Wednesday, March 31, 2010

Working With Editors: The Working Relationship

Here's the next post in the series on working with editors. Today's entry is on the working relationship between writers and editors, and how to make the most of it.

First, it's best to send your best work to an editor, otherwise you waste time and money. Once you polish the draft, here are some tips:
  • Referrals are preferable, even in a nonpaying arrangement.
  • Problems will arise, so professionalism, even with friends, is key.
  • Don't react immediately when you see the corrections, which are likely to be more extensive and different than you thought. Instead, put the manuscript aside for a day.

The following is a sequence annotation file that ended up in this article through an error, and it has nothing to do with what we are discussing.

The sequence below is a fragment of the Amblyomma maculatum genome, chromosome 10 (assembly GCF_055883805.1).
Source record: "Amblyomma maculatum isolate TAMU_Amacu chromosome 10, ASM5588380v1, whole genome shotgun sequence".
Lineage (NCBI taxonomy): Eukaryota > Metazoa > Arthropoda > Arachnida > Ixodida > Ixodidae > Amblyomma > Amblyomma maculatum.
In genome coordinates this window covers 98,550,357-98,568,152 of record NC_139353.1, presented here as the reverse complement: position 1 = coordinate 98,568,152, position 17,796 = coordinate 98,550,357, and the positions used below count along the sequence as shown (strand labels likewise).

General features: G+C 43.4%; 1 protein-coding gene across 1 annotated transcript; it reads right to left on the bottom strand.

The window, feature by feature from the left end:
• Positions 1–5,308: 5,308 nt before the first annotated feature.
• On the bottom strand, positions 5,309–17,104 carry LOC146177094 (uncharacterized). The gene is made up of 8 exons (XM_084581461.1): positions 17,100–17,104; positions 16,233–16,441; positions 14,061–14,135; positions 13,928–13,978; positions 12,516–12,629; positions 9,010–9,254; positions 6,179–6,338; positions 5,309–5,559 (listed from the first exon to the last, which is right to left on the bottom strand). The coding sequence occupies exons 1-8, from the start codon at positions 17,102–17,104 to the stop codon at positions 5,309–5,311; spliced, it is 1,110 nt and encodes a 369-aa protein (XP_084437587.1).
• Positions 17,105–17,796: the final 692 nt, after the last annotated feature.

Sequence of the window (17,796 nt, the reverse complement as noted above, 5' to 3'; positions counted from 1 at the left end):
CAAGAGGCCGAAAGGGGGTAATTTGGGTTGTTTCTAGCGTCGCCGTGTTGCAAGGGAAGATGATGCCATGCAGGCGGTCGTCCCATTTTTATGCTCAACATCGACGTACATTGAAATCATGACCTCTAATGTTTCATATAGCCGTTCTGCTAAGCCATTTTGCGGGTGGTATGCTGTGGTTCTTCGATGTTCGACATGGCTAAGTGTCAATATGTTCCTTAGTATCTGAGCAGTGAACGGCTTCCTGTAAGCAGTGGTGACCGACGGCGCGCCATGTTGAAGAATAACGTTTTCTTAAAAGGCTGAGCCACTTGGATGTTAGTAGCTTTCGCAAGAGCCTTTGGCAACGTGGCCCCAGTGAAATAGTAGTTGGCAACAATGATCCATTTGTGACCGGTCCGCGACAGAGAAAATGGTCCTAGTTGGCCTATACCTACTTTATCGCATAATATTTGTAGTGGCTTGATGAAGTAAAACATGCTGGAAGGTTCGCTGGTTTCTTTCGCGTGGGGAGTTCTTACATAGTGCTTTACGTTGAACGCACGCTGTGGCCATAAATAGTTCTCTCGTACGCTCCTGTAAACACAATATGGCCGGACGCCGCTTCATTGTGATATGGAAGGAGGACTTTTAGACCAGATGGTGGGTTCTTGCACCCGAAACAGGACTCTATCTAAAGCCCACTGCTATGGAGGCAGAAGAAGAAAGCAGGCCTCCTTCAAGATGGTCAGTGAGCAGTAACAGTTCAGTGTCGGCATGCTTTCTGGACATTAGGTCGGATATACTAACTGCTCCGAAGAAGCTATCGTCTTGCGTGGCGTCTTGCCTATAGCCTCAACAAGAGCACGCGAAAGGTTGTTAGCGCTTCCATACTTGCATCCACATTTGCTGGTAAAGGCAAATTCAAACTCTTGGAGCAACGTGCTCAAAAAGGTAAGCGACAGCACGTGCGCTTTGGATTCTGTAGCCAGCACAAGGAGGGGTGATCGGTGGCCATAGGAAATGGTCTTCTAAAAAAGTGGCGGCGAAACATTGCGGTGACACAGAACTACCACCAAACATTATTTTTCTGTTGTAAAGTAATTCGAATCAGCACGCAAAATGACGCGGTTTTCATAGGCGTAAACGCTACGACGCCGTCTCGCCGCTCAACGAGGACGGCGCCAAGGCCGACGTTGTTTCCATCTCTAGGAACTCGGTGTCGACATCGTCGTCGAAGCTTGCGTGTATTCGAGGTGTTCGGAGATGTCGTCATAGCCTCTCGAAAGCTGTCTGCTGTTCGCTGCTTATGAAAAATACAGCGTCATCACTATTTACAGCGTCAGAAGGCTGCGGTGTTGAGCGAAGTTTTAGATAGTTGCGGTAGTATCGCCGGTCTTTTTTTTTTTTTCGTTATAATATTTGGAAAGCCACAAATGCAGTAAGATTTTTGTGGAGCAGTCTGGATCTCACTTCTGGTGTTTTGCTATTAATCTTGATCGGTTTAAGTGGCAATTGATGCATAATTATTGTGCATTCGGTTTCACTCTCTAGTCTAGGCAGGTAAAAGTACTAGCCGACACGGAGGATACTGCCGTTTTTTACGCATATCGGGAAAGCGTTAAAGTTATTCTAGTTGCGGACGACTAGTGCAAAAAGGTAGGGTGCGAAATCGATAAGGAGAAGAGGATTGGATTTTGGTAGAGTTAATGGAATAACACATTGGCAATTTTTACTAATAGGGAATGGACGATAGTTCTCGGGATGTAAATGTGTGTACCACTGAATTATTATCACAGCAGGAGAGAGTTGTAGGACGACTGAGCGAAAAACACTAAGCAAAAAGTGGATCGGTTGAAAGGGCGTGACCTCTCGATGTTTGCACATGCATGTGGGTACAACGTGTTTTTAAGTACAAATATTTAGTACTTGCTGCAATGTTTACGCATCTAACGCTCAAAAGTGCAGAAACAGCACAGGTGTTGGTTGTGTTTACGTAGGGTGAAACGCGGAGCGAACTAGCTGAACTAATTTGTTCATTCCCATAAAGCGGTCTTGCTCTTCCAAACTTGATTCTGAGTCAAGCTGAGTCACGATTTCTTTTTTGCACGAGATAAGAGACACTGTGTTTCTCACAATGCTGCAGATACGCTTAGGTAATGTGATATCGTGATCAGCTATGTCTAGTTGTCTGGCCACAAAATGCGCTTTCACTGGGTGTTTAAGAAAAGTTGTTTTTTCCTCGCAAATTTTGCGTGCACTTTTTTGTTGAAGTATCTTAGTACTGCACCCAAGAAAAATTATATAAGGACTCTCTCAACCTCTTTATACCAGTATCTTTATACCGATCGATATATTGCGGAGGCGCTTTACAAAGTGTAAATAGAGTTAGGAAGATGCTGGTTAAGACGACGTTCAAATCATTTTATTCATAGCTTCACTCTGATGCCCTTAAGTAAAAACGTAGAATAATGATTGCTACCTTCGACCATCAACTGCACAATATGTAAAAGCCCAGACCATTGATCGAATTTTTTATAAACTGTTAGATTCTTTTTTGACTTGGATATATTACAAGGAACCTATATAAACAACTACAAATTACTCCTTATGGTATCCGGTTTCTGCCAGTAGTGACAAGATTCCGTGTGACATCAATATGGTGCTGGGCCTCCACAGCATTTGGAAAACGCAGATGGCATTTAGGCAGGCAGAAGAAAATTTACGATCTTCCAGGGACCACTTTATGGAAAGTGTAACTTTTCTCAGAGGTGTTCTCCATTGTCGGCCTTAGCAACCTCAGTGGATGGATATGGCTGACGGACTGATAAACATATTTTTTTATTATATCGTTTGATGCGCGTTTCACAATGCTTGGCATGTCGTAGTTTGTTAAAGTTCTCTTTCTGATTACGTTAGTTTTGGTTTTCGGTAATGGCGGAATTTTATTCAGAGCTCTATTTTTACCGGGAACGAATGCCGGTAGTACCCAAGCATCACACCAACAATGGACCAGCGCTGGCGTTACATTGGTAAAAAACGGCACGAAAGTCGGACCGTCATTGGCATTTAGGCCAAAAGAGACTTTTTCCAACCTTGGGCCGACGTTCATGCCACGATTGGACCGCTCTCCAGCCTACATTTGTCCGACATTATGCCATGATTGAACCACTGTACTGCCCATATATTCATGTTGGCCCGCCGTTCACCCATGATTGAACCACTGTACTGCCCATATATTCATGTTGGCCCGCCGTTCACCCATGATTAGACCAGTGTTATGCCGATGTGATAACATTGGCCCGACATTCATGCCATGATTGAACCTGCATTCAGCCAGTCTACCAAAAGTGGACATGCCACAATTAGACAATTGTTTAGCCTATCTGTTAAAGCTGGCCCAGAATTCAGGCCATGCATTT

• When you come back to it, review all the observations before passing judgment. Then test the changes by implementing them. Most often, you'll see improvement.
  • If you're still in doubt, write out your questions and review them before sending them to your editor, making sure to use the opportunity for clarity and not to sni
  • Each writer-editor relationship is unique, so don't be surprised if your experience differs from that of others even when you're working through a referral.
  • At some point the honeymoon will be over, but this can be an opportunity for the relationship to mature. How you handle it sets a precedent for how you'll handle other aspects of the writing life, like reviews and publicity.
  • Remember, this is a business — for both of you.

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